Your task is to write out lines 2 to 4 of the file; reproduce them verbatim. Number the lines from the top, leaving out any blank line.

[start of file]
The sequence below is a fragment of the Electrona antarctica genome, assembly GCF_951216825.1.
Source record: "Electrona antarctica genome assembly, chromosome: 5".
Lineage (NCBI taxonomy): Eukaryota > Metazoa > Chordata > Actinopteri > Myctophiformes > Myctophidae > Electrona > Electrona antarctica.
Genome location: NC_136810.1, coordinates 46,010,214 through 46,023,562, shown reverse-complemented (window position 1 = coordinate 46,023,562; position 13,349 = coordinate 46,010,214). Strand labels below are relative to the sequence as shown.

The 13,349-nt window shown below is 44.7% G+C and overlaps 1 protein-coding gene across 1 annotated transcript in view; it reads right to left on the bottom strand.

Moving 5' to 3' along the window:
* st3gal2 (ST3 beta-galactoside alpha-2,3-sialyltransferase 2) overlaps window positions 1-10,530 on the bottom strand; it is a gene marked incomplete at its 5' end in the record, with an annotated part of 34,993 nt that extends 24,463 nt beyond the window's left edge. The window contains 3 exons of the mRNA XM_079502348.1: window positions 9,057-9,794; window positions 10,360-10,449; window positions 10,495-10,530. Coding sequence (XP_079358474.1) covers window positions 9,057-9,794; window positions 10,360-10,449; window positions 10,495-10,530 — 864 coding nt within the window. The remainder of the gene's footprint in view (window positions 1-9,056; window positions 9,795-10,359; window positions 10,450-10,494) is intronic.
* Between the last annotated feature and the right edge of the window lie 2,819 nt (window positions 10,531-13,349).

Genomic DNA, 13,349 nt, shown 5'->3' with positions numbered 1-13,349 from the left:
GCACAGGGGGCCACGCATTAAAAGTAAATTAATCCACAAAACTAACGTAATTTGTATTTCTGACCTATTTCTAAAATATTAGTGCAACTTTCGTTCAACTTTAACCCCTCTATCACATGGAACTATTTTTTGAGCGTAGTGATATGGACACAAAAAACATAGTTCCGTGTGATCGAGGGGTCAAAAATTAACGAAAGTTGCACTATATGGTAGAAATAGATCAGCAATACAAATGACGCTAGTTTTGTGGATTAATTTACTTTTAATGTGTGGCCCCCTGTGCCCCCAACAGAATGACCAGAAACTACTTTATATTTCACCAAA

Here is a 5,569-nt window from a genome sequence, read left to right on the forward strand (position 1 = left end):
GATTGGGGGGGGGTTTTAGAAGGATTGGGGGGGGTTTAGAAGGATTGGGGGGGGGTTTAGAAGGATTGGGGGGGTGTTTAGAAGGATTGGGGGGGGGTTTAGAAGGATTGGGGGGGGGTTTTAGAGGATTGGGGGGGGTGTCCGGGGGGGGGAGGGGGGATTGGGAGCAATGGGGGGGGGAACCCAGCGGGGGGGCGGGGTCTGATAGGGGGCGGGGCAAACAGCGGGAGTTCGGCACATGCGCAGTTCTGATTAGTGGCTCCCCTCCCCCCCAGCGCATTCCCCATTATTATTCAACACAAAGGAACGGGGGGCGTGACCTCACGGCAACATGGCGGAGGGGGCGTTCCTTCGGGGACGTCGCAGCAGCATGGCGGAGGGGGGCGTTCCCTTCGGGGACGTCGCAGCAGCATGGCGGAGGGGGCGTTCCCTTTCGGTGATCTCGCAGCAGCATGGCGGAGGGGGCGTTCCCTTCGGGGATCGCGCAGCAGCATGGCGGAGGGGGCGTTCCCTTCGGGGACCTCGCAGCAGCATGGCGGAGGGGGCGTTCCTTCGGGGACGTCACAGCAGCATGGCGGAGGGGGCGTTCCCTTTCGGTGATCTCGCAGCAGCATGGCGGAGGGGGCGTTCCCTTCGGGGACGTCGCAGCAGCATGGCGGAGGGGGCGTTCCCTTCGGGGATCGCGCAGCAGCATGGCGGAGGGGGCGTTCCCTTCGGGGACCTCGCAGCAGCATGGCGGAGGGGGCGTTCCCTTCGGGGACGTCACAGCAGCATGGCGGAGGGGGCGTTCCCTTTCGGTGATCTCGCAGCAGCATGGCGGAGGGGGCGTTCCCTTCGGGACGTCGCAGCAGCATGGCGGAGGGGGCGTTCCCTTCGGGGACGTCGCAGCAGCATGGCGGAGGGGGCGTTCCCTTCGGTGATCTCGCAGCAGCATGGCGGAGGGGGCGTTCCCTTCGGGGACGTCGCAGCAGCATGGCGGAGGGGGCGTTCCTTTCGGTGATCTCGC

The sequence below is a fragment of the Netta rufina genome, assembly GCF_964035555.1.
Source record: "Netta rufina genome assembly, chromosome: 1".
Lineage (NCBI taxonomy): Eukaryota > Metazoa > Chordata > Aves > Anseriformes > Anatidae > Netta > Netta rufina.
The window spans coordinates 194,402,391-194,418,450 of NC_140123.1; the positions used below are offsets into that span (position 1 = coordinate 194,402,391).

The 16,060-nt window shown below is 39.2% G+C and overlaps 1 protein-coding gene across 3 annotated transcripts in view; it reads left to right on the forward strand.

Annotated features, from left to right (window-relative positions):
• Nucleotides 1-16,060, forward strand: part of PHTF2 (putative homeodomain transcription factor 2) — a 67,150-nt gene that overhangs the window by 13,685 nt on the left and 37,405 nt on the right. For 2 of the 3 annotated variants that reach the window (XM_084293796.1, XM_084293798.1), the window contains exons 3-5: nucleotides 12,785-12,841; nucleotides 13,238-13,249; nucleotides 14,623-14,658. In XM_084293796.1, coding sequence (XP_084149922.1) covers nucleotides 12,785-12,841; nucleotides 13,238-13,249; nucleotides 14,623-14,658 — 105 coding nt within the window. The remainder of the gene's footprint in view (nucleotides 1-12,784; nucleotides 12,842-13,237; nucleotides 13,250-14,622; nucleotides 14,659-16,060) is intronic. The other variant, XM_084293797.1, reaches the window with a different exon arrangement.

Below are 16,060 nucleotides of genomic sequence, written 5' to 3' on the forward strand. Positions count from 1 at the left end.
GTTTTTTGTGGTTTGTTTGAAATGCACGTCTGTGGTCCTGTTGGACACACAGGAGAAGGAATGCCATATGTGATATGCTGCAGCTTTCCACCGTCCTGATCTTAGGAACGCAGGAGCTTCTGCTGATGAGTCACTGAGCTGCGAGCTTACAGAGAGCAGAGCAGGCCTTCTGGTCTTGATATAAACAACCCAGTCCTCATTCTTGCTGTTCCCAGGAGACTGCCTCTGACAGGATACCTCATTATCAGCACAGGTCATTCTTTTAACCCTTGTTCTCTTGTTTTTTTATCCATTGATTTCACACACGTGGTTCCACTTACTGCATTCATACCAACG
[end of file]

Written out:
Source record: "Electrona antarctica genome assembly, chromosome: 5".
Lineage (NCBI taxonomy): Eukaryota > Metazoa > Chordata > Actinopteri > Myctophiformes > Myctophidae > Electrona > Electrona antarctica.
Genome location: NC_136810.1, coordinates 46,010,214 through 46,023,562, shown reverse-complemented (window position 1 = coordinate 46,023,562; position 13,349 = coordinate 46,010,214). Strand labels below are relative to the sequence as shown.